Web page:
Dealing with the Iranian Nuclear Challenge

Nov 30, 2012
Although Iran’s mastery of the nuclear fuel cycle presents an inherent option for creating a bomb, the Tehran regime has no urgent incentive to build nuclear weapons. Current U.S. policy, which emphasizes coercive sanctions and diplomatic isolation to compel Iran to comply with its obligations under the nuclear Nonproliferation Treaty (NPT), would fall squarely under the rubric of containment, even as the term has been eschewed and delegitimized in the U.S. policy debate. As long as Iran does not overtly cross the U.S. “red line” of weaponization, U.S. policy will likely remain containment in form, if not in name. more

Iran’s Nuclear Program: A Shift in the Winds?

Nov 27, 2012
In the wake of President Obama’s reelection, senior Iranian officials close to Supreme Leader Ayatollah Khamenei are speaking publicly of direct talks with the United States over Iran’s nuclear program. But it remains unclear if Khamenei is ready. His deep suspicions of the United States and reservations regarding the utility of negotiations with Washington remain in place. more

Policy Brief: Dealing with a Rising China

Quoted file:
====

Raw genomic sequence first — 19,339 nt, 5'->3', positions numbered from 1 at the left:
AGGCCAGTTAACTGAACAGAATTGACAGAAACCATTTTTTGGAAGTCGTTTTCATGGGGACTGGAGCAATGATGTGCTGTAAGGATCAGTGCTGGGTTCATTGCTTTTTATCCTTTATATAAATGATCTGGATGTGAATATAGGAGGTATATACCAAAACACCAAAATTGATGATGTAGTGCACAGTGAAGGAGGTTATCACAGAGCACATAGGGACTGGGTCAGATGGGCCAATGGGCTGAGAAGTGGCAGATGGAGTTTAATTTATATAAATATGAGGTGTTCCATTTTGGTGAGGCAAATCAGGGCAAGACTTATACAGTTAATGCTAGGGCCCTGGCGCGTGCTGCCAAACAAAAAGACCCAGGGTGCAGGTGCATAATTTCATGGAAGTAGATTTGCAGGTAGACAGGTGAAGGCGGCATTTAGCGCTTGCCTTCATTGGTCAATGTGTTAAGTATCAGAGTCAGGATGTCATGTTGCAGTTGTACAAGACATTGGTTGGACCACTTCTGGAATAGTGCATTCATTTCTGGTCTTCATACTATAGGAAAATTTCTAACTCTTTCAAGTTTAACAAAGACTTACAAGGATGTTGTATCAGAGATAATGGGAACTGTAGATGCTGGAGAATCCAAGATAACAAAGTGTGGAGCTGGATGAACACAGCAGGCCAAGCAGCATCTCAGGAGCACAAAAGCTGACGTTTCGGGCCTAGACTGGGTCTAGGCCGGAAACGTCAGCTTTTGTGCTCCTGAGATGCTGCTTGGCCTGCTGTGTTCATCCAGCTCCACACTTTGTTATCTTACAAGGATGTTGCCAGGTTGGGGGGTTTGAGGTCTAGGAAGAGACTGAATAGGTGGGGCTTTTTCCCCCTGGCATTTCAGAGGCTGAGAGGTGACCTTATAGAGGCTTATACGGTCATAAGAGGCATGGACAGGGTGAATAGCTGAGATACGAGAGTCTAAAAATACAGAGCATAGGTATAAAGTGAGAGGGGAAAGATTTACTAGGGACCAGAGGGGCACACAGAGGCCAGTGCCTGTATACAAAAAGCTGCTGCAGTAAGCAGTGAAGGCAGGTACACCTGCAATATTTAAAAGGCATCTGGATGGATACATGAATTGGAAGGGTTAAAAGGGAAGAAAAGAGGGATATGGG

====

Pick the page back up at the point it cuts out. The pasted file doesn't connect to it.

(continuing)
Nov 15, 2012
Washington and Beijing both consider good bilateral relations to be vital, but their growing strategic rivalry has the potential to evolve into mutual antagonism. In this new policy brief, published as the new leadership was announced in Beijing, China expert Stapleton Roy argues that the US should focus on regional engagement through multilateral organizations like ASEAN, as opposed to its military presence in the region. more

A 21st Century Vision for U.S. Global Media

Nov 15, 2012
Drawing on past work supported by the Cold War International History Program, the A. Ross Johnson and R. Eugene Parta apply lessons from successful U.S. international broadcasting during the Cold War to today’s transformed geopolitical, media, and technological world. They suggest a restatement of mission and corresponding organizational changes to ensure that international broadcasting remains an effective instrument of U.S. soft power – one supporting freedom and democracy abroad in the national interest. more

The Soviet Cuban Missile Crisis: Castro, Mikoyan, Kennedy, Khrushchev and the Missiles of November by Sergo Mikoyan

The Soviet Cuban Missile Crisis: Castro, Mikoyan, Kennedy, Khrushchev, and the Missiles of November

Oct 23, 2012
This book rewrites the conventional history of the 1962 Cuban Missile Crisis by drawing on secret transcripts of top-level diplomacy undertaken by Anastas Mikoyan, the number-two Soviet leader under Nikita Khrushchev.  more

Pages

Dialogue

The Future of Higher Education

Mar 26, 2014Apr 02, 2014

Jeff Abernathy and Richard Morrill discuss how colleges and universities are dealing with rapidly rising costs and how the United States can still compete for students in a globalized environment.